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Wiring money is convenient, but
it can be slow and costly, too

Wire transfersWiring money is one of those conveniences that nearly everyone relies on at some point. The swiftness and security allow banks around the globe to exchange billions each day, and give grandma the enjoyment of knowing her grandson will get his cash gift on graduation day.

If the phrase "wiring money" makes you think that the transfer moves as fast as lightning, though, think again. If speed is what you need, banks are not always the best place to go. Most banks will tell you it takes one or two business days to complete a domestic transfer and at least four for international ones.

As with any financial service, it's smart to shop around. Prices and delivery time vary among the banks and other outlets that offer the service.

Why banks take longer
There are several reasons for lag times with banks. If the institution is not a member of the Federal Reserve, it must go through a "correspondent bank" that is a member to process the transaction through Fedwire, the public sector wire transfer system.

It may take longer if you initiate the transaction late in the business day, especially on a Friday. And some banks wait until they get several transactions to process so they can do them at the same time.

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"Banks are dealing with a lot of backroom processing when they say it takes several days or so," says Stephen Cohen, a financial services analyst for the Board of Governors of the Federal Reserve System.

With services such as Western Union, which has its own proprietary system, same-day delivery is guaranteed. However, the price gap between Western Union and banks is big.

Banks usually charge a flat rate for transfers, while Western Union's rates climb as the dollar value of the transaction increases.

For example, Citibank charges $20 for a domestic transfer -- whether it's $500 or $5,000. Western Union charges $43 for a $500 transfer and $220 for a $5,000 transaction. Their fees are even higher if you call, rather than take cash to an agent, and send the money using an advance on a credit card.

The private companies cater primarily to people who don't have bank accounts, expatriates sending money to their home countries, traditional bank customers who need to move money faster than the bank can and tourists far from their local banks. The agent will issue the recipient a check, then cash it for them.

Some banks, on the other hand, will do transfers for their customers only. Others charge noncustomers a $5 or $10 fee.

There are also fees on the receiving end with banks. It can cost $10 to pick up a money transfer.

What about international transfers?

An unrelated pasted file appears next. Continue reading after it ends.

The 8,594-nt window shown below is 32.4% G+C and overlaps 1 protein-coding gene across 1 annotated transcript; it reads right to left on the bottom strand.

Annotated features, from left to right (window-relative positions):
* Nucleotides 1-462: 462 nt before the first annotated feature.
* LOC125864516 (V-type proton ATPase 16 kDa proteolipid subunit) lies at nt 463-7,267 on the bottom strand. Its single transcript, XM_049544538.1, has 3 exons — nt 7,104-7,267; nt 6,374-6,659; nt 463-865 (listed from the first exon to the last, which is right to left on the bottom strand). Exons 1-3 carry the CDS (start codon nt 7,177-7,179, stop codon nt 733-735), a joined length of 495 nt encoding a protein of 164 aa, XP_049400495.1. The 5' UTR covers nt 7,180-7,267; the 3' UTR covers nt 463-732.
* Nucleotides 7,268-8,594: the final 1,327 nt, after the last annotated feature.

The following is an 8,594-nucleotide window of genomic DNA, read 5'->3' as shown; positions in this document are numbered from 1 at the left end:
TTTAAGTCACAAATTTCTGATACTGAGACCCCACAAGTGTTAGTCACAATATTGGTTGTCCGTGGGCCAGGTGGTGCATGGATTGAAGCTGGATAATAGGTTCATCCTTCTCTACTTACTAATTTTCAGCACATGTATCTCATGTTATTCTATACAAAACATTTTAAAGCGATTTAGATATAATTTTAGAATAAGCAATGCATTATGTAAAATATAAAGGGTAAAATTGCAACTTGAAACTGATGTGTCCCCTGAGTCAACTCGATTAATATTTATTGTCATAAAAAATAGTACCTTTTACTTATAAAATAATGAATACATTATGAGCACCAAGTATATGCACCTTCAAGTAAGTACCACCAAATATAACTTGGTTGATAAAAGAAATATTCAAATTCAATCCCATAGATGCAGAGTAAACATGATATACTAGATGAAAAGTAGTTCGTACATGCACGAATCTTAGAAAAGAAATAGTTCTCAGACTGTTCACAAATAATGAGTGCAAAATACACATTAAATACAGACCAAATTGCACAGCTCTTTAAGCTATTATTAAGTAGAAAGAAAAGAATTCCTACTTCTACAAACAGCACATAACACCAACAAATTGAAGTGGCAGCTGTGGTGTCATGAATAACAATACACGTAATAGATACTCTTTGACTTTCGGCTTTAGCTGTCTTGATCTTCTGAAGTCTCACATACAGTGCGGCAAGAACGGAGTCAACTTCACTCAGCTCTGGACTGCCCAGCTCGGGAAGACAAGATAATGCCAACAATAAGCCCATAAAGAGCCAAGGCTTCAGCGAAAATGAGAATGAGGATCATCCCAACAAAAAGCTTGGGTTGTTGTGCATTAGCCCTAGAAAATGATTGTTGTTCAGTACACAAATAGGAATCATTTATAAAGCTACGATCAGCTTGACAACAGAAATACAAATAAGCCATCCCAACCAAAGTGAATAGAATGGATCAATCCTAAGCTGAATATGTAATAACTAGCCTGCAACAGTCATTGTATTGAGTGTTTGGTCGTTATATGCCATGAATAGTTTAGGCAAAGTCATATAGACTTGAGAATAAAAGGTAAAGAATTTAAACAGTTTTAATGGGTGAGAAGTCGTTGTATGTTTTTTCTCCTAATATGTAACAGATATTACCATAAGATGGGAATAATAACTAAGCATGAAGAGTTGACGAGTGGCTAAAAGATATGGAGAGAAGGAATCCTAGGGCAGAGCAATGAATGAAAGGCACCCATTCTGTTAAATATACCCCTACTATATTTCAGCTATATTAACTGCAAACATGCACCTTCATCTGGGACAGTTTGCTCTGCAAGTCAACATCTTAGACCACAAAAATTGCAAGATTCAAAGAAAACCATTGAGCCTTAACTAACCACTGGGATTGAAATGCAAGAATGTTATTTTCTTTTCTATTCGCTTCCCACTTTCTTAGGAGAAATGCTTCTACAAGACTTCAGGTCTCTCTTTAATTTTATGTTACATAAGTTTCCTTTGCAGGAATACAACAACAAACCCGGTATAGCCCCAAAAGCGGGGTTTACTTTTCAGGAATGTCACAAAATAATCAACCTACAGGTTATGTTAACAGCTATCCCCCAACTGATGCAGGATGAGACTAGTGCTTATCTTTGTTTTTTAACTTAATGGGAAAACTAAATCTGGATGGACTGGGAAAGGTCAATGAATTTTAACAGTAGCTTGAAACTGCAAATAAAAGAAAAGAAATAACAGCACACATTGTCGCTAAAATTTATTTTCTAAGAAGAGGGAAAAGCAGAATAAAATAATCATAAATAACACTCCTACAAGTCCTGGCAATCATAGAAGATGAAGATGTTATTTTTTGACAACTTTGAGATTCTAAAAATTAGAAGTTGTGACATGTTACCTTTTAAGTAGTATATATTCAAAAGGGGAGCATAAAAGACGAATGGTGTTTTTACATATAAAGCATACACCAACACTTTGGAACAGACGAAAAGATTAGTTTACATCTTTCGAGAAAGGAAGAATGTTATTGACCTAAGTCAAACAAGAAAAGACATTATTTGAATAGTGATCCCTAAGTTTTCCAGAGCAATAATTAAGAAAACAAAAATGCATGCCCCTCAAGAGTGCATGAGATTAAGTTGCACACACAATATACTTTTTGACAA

Before initiating an international transfer that involves currency exchange, a few phone calls can save you some bucks. Exchange rates vary daily. Check with commercial banks, private systems such as Western Union and MoneyGram, and currency houses such as Thomas Cook to compare the difference on rate spreads.

Jeff Stehm, an analyst for the Federal Reserve, recommends checking the wholesale exchange rates published in newspapers. "These can give you an idea of the difference between those rates and the retail rates," he says. "The bottom line is, it's going to pay to shop around."

Expect to pay at least 1 percent of the dollar value for foreign exchanges, in addition to the cost of the wire transfer.

If you are sending money to Mexico from California, Texas or Illinois, check with the U.S. Postal Service, which began offering wire transfers in 1997 under a program called Dinero Seguro, or "Sure Money."

"Our exchange rate is always a little bit better than Western Union, maybe not as good as MoneyGram, but competitive with retail rates," says Maria Pell, product manager for the Postal Service's retail business.

International transfers pose the greatest risk. Foreign banks are not always as heavily regulated or technologically advanced as U.S. banks. And foreign deposits are not insured.

Wire fraud investigations
Small storefront operations, of which there are thousands in cities with dense immigrant populations, are the most common targets of wire fraud investigations. Pell says Dinero Seguro started as a result of requests from immigrants "to help them get money safely across the border."

"There are a lot of shady money-wiring businesses out there," she adds.

John Kennedy, investigations manager for Florida's state Comptroller's Office, recommends that before using a wire transfer operation that is not mainstream, make sure it has a state license to do such business. "Don't let them show you an occupational license from a county or city," he says.

Kennedy says his office is currently looking for the operators of a Miami company, Pinolero Delivery, that went out of business after about 2,000 customers complained that money they wired to Central America never made it there. "The victims are people who feel more comfortable going to such places either because there are no banks in the area or they can't open an account," he says.

If you have a complaint, contact your state comptroller's office or its division of banking and finance.

Susan Grant, director of the National Fraud Information Center and Internet Fraud Watch programs of the Washington, D.C.-based National Consumers League, says money lost through wire transfers to foreign countries is difficult to retrieve.

"By the time you realize it, the money is already gone and it's a matter of trying to get it back from a crook," she says. "It's harder to stop and harder to dispute than something like a credit card transaction."

-- Posted: Oct. 12, 1999

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See Also
PLUS: Boosting your odds of a safe, speedy transfer
Why migrant workers won't wire money
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